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Seizures and Epilepsy in Childhood: A Guide for Parents

Am J Dis Child. 1991;145(5):539. doi:10.1001/archpedi.1991.02160050065015.
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Good books for parents of children with seizures are hard to come by. This new volume fills a much-needed gap. Written by two pediatric neurologists and a clinic coordinator—counselor from the Pediatric Epilepsy Center at The Johns Hopkins Medical Institutions (Baltimore, Md), the book addresses both the medical facts about seizure disorders and the fears and concerns of parents.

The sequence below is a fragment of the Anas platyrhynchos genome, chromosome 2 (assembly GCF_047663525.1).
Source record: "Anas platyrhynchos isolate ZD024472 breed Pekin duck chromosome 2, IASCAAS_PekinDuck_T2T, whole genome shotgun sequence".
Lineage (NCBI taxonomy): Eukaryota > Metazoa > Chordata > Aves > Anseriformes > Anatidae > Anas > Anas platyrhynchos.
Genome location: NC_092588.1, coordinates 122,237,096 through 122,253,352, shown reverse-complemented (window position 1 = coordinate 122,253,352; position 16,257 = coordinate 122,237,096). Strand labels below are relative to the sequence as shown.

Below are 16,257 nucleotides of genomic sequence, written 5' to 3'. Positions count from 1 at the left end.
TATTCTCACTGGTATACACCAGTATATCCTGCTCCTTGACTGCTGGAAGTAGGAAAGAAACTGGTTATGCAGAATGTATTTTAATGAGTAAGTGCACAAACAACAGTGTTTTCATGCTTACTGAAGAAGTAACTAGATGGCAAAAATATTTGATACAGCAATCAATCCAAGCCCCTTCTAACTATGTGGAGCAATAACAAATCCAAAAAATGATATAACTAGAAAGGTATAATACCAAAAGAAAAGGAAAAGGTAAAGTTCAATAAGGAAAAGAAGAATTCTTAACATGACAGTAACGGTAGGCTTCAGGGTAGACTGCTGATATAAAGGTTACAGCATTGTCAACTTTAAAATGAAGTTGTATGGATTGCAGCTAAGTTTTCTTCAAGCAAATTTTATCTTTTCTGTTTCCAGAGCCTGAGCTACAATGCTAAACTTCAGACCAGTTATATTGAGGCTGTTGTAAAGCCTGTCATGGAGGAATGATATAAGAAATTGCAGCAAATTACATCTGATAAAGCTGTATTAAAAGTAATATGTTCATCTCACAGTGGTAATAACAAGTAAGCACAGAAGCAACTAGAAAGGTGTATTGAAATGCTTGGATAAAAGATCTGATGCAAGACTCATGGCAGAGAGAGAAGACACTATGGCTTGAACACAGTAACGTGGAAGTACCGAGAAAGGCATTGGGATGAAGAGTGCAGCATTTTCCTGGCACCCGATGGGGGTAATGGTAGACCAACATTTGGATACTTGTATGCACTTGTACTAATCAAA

The book is divided into five parts: why seizures occur; diagnosing and treating seizures and epilepsy; treating seizures and epilepsy; coping with epilepsy; and living with epilepsy. Using clinical examples, tables, and illustrations, the areas are clearly and matter-of-factly reviewed. The "new" and "old" systems of classification of epilepsy are included, as well as simplified neuroanatomy and sample electroencephalograms. Because I agree strongly, I was delighted to see the authors state, "It is not necessary to do a CT or MRI scan on every child who has had a first seizure"


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